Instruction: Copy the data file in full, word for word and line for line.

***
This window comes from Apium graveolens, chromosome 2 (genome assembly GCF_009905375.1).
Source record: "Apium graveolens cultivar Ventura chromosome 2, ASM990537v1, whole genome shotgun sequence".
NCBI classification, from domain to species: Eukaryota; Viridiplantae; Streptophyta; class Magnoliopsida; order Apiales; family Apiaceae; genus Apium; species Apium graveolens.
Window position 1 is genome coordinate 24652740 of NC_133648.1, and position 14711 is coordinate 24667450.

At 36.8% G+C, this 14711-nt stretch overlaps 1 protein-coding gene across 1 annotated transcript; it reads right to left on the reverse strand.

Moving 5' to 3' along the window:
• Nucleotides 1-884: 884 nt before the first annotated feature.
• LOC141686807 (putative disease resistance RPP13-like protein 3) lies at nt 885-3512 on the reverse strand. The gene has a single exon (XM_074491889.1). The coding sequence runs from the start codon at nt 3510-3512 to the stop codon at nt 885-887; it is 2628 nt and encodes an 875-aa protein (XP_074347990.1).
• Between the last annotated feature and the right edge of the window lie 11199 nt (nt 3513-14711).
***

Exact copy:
This window comes from Apium graveolens, chromosome 2 (genome assembly GCF_009905375.1).
Source record: "Apium graveolens cultivar Ventura chromosome 2, ASM990537v1, whole genome shotgun sequence".
NCBI classification, from domain to species: Eukaryota; Viridiplantae; Streptophyta; class Magnoliopsida; order Apiales; family Apiaceae; genus Apium; species Apium graveolens.
Window position 1 is genome coordinate 24652740 of NC_133648.1, and position 14711 is coordinate 24667450.

At 36.8% G+C, this 14711-nt stretch overlaps 1 protein-coding gene across 1 annotated transcript; it reads right to left on the reverse strand.

Moving 5' to 3' along the window:
• Nucleotides 1-884: 884 nt before the first annotated feature.
• LOC141686807 (putative disease resistance RPP13-like protein 3) lies at nt 885-3512 on the reverse strand. The gene has a single exon (XM_074491889.1). The coding sequence runs from the start codon at nt 3510-3512 to the stop codon at nt 885-887; it is 2628 nt and encodes an 875-aa protein (XP_074347990.1).
• Between the last annotated feature and the right edge of the window lie 11199 nt (nt 3513-14711).